In a recent publication at Forbes (2019), 'mindfulness' is indicated to become a hip term in the workplace. The publication claims that mindfulness tools are 'one of the easiest - and cheapest- ways to help your employees become healthier and happier'. It is clear though that a great number of employees haven't the tools and resources to effectively cope with stress, which is one of the reasons that I have looked into this, searching for those tools for your staff.


Mindfulness Tools at Work


Mindfulness is a way of directing attention into the outer and inner worlds. It allows the mind to focus to become more aware of our emotions, beliefs and actions in the present. The following tools are mindfulness actions to integrate into wellness programmes based on:

  • Presence - Using your 5 senses to become aware of your environment

  • Live the present moment - Bringing openness, acceptence and no judgement to your feelings and emotions.

  • Acceptance of self - Gain a sense of high self-esteem and appreciation for you.

  • Focus on breathing - incredible health benefits to focus the mind and release the stress.

  • Mindful emotions - Place attention on inner feelings, learn to accept them.

  • Walking meditation - keep the body in balance by maintaining awareness of inner and external sensations.

Below are 5 tips to help your staff to take control of their wellbeing - every little step will lead to bigger improvements for everyone.


1. The Education Support service have produced a lovely tool for you to share with your staff - The Wheel of Life. This has been designed to allow individuals to get a snapshot of how satisfied they are with life at the current time. The best way to fill this in is to do it quickly, without thinking too long about what the wheel means. The 2nd guidance note attached, will also give your staff some options on what to do if they find that something is causing a little stress in their life, both at work and at home.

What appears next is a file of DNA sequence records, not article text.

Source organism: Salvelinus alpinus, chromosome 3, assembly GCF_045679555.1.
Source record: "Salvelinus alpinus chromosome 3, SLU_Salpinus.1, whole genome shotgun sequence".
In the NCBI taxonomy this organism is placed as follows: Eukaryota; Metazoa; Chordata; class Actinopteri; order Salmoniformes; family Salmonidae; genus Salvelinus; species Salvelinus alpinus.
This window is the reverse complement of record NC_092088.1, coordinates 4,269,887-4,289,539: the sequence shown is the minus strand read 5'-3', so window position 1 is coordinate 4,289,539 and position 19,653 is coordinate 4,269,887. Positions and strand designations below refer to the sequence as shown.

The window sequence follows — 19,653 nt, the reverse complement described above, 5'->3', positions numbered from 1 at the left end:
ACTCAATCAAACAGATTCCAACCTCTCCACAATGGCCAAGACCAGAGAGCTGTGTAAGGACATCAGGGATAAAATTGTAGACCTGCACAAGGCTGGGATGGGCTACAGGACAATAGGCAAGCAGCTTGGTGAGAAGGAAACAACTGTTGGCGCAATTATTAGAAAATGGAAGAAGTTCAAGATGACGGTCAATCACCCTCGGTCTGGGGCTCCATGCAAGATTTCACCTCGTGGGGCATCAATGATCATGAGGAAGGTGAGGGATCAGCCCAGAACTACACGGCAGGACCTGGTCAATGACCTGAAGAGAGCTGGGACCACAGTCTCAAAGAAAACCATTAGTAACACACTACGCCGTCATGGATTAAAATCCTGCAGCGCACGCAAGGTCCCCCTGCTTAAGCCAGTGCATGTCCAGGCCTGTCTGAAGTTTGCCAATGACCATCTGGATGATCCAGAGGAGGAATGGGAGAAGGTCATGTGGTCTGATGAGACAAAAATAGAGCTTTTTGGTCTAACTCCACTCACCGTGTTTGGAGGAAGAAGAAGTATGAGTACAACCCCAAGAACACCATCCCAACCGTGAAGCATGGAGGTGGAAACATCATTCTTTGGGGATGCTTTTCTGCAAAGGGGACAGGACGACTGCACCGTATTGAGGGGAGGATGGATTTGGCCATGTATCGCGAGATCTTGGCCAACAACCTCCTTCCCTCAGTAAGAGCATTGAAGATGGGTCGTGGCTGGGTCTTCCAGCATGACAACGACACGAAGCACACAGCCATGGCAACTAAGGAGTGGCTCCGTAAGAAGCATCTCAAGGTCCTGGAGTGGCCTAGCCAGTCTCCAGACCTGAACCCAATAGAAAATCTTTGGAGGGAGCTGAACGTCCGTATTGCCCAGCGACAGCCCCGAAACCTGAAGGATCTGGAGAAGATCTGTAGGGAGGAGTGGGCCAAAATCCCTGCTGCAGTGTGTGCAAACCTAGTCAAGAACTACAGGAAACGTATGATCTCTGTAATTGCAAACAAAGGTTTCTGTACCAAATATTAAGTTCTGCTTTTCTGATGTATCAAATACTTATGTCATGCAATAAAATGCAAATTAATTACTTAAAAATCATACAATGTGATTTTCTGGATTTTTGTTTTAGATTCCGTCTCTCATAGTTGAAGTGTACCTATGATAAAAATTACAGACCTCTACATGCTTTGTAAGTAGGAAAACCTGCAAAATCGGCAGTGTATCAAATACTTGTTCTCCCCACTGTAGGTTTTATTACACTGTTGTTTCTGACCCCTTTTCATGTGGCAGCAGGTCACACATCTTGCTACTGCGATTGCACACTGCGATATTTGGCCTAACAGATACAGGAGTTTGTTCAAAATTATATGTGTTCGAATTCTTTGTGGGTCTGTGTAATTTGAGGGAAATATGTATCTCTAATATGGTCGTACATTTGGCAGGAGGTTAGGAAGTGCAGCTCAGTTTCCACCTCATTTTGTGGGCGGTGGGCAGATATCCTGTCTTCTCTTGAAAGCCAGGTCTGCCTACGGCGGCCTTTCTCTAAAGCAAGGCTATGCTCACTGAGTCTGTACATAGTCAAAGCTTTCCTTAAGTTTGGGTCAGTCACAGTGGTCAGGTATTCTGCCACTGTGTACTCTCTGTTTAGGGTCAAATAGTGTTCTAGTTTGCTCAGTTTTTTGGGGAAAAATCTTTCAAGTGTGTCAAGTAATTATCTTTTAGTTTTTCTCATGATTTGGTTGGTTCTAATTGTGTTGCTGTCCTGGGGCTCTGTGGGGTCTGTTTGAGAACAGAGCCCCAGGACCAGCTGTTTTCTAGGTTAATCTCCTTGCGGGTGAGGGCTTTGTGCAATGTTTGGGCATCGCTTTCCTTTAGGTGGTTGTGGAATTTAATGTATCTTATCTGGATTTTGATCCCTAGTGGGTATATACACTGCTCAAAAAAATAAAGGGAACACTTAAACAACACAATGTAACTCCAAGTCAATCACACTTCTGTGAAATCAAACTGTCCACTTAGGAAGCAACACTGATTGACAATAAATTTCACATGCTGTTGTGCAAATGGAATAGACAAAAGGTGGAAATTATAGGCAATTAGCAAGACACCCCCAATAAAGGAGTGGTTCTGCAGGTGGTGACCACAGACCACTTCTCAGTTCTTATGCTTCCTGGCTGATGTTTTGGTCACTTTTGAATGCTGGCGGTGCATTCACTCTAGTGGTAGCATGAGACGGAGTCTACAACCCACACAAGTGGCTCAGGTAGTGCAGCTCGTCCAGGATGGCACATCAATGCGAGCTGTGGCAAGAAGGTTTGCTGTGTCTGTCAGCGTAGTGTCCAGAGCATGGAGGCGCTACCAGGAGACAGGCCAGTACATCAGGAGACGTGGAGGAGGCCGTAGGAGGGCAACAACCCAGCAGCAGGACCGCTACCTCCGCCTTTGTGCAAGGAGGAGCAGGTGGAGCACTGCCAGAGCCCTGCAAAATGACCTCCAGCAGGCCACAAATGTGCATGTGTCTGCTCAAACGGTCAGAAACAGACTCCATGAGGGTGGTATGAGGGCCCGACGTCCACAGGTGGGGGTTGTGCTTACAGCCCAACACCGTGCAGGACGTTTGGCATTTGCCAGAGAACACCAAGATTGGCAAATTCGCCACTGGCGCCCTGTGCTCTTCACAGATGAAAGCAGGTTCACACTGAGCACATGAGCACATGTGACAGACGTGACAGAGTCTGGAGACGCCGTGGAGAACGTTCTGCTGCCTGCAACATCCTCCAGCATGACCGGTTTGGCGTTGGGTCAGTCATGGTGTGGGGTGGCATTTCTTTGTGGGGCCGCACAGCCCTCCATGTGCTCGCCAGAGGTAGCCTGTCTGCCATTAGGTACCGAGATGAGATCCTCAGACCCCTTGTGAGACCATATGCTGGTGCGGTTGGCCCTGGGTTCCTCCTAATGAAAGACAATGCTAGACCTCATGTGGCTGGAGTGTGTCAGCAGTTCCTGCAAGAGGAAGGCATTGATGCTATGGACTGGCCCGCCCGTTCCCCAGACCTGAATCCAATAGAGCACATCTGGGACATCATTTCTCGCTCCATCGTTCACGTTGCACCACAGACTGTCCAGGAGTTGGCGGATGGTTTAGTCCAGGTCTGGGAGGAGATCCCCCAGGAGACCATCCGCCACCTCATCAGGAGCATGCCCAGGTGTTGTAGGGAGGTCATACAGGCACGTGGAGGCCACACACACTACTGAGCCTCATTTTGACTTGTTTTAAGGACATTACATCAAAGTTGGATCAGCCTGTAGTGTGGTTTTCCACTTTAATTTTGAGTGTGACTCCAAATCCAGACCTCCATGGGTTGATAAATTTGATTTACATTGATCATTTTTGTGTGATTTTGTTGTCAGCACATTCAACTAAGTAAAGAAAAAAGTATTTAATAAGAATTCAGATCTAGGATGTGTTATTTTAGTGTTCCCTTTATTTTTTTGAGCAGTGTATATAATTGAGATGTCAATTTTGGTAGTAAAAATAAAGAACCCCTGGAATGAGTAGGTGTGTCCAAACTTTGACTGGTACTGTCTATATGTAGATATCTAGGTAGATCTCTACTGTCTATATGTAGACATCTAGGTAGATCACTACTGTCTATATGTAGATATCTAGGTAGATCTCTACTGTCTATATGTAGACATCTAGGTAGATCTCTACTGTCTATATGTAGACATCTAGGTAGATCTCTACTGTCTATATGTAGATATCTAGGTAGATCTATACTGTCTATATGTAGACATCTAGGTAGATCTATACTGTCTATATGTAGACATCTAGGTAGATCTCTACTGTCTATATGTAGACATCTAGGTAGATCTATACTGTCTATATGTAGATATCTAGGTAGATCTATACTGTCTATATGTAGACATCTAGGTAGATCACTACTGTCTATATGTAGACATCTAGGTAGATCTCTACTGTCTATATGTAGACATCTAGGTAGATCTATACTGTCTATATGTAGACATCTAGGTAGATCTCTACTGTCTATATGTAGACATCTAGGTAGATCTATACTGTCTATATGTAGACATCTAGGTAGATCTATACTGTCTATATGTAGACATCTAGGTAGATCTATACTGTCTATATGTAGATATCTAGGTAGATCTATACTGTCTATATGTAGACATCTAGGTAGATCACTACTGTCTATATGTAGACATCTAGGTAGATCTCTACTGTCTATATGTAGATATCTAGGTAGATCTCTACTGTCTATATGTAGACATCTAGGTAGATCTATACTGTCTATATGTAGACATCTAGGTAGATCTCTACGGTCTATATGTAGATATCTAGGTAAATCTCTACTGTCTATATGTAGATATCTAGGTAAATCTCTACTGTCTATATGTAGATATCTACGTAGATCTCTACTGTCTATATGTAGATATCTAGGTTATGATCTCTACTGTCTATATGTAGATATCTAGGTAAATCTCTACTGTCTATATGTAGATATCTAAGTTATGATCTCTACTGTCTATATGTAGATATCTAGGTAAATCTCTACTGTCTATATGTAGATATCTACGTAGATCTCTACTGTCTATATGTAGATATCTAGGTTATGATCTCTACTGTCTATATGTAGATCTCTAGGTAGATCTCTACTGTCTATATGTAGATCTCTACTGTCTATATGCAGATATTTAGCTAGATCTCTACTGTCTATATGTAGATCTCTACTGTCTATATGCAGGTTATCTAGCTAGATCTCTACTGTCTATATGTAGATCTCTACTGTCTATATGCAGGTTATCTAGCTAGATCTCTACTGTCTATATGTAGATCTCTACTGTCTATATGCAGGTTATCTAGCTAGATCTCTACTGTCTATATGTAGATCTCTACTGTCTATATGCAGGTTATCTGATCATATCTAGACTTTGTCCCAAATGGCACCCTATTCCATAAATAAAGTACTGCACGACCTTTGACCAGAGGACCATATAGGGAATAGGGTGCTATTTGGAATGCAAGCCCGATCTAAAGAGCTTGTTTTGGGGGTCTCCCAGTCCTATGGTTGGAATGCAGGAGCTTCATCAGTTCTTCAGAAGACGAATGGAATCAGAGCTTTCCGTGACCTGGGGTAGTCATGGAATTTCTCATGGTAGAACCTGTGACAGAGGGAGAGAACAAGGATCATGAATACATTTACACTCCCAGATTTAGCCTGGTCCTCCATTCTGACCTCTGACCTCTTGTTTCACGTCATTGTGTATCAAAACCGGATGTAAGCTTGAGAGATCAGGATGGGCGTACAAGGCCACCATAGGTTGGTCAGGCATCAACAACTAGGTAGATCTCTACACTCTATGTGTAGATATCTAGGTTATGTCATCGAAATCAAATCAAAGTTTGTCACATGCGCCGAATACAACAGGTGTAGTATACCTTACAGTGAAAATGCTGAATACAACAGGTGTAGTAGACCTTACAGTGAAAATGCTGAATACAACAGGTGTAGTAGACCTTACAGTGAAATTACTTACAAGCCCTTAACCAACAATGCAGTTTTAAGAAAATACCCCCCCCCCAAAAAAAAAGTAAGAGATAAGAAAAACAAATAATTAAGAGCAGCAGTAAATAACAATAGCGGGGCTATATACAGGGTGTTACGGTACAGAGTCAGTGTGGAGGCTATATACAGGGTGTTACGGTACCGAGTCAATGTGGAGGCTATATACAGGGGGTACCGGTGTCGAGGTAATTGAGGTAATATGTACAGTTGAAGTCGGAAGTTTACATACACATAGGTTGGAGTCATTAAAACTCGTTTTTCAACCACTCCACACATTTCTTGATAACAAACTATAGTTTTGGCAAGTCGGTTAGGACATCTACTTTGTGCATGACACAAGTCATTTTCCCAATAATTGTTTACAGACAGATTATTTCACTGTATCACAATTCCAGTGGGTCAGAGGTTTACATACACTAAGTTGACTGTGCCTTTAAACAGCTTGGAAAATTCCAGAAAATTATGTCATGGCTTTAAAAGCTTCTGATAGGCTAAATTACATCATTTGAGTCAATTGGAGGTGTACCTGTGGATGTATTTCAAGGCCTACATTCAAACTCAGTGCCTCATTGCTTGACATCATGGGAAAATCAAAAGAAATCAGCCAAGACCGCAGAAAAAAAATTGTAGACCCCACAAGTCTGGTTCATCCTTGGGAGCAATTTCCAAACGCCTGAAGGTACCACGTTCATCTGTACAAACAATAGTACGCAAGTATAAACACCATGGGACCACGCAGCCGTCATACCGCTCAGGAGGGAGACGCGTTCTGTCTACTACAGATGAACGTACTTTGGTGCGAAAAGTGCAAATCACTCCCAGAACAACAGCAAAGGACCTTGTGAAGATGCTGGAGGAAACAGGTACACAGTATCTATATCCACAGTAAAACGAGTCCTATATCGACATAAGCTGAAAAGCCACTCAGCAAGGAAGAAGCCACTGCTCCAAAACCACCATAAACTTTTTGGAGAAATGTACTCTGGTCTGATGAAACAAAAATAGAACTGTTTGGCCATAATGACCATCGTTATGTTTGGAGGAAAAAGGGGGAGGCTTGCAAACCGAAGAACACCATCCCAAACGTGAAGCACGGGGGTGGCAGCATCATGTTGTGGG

Creating a Wheel of Life _ Education Sup
.
Download • 346KB
Ideas for creating a more balanced Wheel
.
Download • 145KB

2. The second tool has been provided by Teacher Toolkit and is a great little 5-minute Well-Being planner, again designed for individuals to evaluate how they can improve their own wellbeing. This is an easy one to complete and can be looked at over and over again, giving people new targets to reach both professionally and socially (even when social is an odd word to use these days).


5minwellbeingplan
.pdf
Download PDF • 508KB

3. Mind for Better Mental Health have produced a lovely 'My Wellbeing Challenge' booklet. This can be completed by both staff and young people. For many people writing things down is a good way to reflect on both good things and bad things that have happened, whether that is in the current moment or from a past time. Some people find that writing eleviates pressure if a future task is causing stress; as a therapy tool writing can be extremely therapeutic.


This Wellbeing booklet is a great tool for reflection and gratitude. It is a better focus than looking for something new to watch on netflix or from getting brain-ache through too much social media scrolling.